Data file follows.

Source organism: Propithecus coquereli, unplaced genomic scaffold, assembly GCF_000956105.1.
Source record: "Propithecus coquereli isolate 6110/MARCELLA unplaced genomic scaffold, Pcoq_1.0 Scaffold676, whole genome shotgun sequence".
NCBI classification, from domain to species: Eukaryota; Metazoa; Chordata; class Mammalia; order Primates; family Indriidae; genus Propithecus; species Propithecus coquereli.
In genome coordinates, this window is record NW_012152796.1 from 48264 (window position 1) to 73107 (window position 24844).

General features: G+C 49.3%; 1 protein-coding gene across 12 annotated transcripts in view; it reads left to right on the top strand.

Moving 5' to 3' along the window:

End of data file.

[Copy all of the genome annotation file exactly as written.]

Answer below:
Source organism: Propithecus coquereli, unplaced genomic scaffold, assembly GCF_000956105.1.
Source record: "Propithecus coquereli isolate 6110/MARCELLA unplaced genomic scaffold, Pcoq_1.0 Scaffold676, whole genome shotgun sequence".
NCBI classification, from domain to species: Eukaryota; Metazoa; Chordata; class Mammalia; order Primates; family Indriidae; genus Propithecus; species Propithecus coquereli.
In genome coordinates, this window is record NW_012152796.1 from 48264 (window position 1) to 73107 (window position 24844).

General features: G+C 49.3%; 1 protein-coding gene across 12 annotated transcripts in view; it reads left to right on the top strand.

Moving 5' to 3' along the window: